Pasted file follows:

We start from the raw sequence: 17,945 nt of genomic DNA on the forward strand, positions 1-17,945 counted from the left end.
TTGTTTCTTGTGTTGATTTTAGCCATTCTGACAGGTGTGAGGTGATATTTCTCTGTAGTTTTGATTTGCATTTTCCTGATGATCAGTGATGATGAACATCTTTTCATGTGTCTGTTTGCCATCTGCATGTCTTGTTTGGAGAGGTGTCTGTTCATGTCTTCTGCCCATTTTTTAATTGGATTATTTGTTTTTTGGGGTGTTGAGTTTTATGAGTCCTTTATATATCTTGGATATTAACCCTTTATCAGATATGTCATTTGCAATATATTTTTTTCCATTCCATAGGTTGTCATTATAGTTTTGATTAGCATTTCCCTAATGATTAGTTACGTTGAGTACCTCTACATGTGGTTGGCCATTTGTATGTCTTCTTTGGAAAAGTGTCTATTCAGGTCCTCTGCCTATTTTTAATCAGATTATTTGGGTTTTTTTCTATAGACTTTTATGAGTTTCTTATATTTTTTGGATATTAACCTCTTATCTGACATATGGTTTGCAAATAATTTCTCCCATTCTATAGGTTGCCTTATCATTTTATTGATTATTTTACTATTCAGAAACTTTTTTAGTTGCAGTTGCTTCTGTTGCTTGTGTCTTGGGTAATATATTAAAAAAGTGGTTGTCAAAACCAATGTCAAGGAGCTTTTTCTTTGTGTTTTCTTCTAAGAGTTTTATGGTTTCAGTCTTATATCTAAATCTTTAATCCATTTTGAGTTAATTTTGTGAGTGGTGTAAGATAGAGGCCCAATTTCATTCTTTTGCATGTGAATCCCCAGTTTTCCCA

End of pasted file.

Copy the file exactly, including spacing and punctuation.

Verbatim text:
We start from the raw sequence: 17,945 nt of genomic DNA on the forward strand, positions 1-17,945 counted from the left end.
TTGTTTCTTGTGTTGATTTTAGCCATTCTGACAGGTGTGAGGTGATATTTCTCTGTAGTTTTGATTTGCATTTTCCTGATGATCAGTGATGATGAACATCTTTTCATGTGTCTGTTTGCCATCTGCATGTCTTGTTTGGAGAGGTGTCTGTTCATGTCTTCTGCCCATTTTTTAATTGGATTATTTGTTTTTTGGGGTGTTGAGTTTTATGAGTCCTTTATATATCTTGGATATTAACCCTTTATCAGATATGTCATTTGCAATATATTTTTTTCCATTCCATAGGTTGTCATTATAGTTTTGATTAGCATTTCCCTAATGATTAGTTACGTTGAGTACCTCTACATGTGGTTGGCCATTTGTATGTCTTCTTTGGAAAAGTGTCTATTCAGGTCCTCTGCCTATTTTTAATCAGATTATTTGGGTTTTTTTCTATAGACTTTTATGAGTTTCTTATATTTTTTGGATATTAACCTCTTATCTGACATATGGTTTGCAAATAATTTCTCCCATTCTATAGGTTGCCTTATCATTTTATTGATTATTTTACTATTCAGAAACTTTTTTAGTTGCAGTTGCTTCTGTTGCTTGTGTCTTGGGTAATATATTAAAAAAGTGGTTGTCAAAACCAATGTCAAGGAGCTTTTTCTTTGTGTTTTCTTCTAAGAGTTTTATGGTTTCAGTCTTATATCTAAATCTTTAATCCATTTTGAGTTAATTTTGTGAGTGGTGTAAGATAGAGGCCCAATTTCATTCTTTTGCATGTGAATCCCCAGTTTTCCCA